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Decision to Leave (Heeojil Gyeolsim) - Spoiler Free Movie Review

The newest crime drama from the mind behind Oldboy, is brimming with complex metaphors & intricating human emotions, packed with spectacular cinematography.

Original Title: 헤어질 결심 (Heeojil Gyeolsim)

Genre: Crime / Drama / Mystery / Romance

Director: Park Chan-wook

Cast: Park Hae-il, Tang Wei, Lee Jung-hyun, Go Kyung-pyo, Kim Shin-young, Park-Yong-woo, Seo Hyun-woo, Jung Young-sook & Yoo Seung-mok.

Run Time: 139 min.

South Korea Release: 29 June 2022

US Release: 21 October 2022

UK Release: 21 October 2022

German Release: 02 February 2023

This Korean feature has been on my anticipated watch list for quite a while now. I am a huge fan of Park Chan-wook; Oldboy was my first experience with Korean cinema and while not equally as good, the two flicks that completed his Vengeance trilogy are well entertaining! With Germany being one of the last countries to release this theatrically, I finally had the chance to watch it. I was extremely surprised, as it took a completely different route than what I had expected! So let’s dig into my review for Decision to Leave!

I originally planned to have this review ready before my holidays, yet did not manage to put it down into words, simply because of its complexity. This gave me the chance to watch it twice again, during my flight to Dubai and back.

A detective investigates a man’s death in the mountains. Did he jump, or was he pushed? As he digs deeper into the investigations, beginning to suspect the dead man's wife, he finds himself trapped in a web of deception, lust plus desire.

Park Chan-wook is one of the most notorious Korean directors, known for his films that depict violence and sex, wrapped in some of the most insane cinematography. Those two emotions are usually integrated not to shock audiences, but to explore the human condition through two of the most basic behaviours. Generally, it is a guarantee as to what to expect, when watching one of his flicks. Decision to Leave, however, was completely contrary to what I had expected, marking a welcomed change to the director’s usual formula.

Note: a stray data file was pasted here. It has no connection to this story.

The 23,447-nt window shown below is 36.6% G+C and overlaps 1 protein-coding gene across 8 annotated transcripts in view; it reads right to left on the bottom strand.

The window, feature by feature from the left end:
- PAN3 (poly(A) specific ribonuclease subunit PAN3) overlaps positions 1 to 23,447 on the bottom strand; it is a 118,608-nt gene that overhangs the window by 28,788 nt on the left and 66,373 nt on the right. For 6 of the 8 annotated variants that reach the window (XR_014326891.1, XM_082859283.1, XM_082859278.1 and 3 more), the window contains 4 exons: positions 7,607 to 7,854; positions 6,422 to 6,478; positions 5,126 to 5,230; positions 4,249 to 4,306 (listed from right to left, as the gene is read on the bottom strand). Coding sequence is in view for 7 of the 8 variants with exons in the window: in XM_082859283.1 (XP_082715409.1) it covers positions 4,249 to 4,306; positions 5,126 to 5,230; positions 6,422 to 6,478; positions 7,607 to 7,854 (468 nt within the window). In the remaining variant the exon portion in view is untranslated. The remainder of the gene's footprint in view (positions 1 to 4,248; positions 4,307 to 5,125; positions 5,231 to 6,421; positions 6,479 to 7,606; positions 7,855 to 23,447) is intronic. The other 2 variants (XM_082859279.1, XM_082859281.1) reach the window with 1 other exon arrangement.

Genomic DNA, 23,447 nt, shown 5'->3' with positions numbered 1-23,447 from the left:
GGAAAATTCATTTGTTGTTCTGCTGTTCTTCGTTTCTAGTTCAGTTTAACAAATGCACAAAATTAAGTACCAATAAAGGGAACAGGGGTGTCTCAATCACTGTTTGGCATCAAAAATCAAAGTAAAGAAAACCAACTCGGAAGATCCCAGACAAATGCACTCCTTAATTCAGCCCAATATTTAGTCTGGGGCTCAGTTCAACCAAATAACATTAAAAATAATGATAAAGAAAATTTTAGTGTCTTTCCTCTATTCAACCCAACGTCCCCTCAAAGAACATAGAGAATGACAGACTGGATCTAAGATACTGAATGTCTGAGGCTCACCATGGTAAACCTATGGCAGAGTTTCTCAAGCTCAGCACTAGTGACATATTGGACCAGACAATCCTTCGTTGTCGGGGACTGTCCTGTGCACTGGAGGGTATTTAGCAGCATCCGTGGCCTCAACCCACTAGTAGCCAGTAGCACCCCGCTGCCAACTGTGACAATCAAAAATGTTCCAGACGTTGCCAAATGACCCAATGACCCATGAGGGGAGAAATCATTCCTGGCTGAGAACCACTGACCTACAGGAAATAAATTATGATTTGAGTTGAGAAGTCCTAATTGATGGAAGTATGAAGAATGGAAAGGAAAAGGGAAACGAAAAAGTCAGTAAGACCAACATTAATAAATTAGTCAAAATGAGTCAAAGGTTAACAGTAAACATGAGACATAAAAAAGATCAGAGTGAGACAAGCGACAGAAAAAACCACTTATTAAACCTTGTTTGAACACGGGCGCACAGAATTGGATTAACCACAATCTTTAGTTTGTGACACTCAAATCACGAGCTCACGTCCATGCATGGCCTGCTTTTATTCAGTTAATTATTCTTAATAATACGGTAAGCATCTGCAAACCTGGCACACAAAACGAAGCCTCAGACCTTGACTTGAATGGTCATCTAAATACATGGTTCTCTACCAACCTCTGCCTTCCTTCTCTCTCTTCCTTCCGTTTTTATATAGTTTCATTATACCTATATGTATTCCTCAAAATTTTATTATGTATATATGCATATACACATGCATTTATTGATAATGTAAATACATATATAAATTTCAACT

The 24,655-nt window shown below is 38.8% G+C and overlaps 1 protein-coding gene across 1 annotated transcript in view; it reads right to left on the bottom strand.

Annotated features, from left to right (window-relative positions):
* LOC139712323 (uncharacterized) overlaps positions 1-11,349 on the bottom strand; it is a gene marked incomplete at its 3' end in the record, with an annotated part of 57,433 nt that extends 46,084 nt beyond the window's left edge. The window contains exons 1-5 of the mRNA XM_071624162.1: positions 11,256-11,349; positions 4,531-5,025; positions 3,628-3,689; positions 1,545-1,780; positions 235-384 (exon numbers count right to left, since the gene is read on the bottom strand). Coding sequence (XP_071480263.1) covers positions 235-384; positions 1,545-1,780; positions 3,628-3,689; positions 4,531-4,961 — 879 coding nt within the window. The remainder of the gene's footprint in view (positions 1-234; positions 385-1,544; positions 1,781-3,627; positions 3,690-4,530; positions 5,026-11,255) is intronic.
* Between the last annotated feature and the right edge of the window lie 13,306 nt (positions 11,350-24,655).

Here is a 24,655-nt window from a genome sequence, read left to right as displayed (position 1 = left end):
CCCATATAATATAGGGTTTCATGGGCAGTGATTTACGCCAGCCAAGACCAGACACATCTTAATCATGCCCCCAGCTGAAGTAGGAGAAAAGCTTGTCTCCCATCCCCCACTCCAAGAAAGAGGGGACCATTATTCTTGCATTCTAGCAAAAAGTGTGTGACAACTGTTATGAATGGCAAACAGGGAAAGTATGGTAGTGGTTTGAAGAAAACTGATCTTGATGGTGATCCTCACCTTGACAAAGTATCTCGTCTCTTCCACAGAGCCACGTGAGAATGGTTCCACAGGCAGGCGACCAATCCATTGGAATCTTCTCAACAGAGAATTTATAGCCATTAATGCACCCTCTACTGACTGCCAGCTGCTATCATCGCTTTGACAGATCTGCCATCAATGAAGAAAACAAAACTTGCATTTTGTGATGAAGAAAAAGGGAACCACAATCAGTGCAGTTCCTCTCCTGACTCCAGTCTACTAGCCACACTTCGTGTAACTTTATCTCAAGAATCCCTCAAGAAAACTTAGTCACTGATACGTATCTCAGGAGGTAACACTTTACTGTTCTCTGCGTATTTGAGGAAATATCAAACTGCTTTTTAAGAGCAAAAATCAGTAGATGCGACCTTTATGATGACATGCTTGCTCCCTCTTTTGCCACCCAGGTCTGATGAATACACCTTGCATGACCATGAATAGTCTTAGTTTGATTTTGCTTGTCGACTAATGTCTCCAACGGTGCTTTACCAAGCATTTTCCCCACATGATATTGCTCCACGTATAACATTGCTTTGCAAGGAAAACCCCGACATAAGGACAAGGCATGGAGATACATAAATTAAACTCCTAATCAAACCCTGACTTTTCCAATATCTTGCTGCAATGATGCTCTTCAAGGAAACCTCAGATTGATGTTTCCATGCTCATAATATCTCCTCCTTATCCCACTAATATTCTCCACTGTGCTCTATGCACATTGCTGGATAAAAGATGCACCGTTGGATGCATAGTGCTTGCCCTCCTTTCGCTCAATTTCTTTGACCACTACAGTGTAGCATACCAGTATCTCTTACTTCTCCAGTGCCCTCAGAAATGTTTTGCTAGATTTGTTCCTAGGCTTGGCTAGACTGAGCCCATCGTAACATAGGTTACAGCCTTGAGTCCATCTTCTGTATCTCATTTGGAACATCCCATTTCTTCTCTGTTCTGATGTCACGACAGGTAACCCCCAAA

Honestly, this could not have come out during a better month in Germany, given that Valentine’s Day is approaching, making it a beautiful romantic tale to watch with your partner. Yes, there are hints of violence, even eroticism, though these are subtle, nearly vague. What remains is a bittersweet narrative about two people, standing on opposing sites, who fall for each other amid a criminal investigation, emphasising the psychological mystery over the investigative one.

The topic at hand is incredibly multi-layered, making it perfect for watching several times to comprehend what fully transpires. Luckily, as I mentioned in my opening statement, I had the chance to watch it two times more, noticing that the premise gets better with each viewing! The essential subject of desire, love, as well as regret, are enveloped in recurring symbolic themes about the sea versus the mountains. The movie references a quote by Confucius, directly stating that “wise people like water, while benevolent people like mountains”. It is a theme that keeps repeating throughout the runtime, redefining romance.

The plot focuses mostly on the two leads, with minor side characters implemented to create a driving force, or reason for choices made by the main cast. Generally, everyone involved did an exceptional job.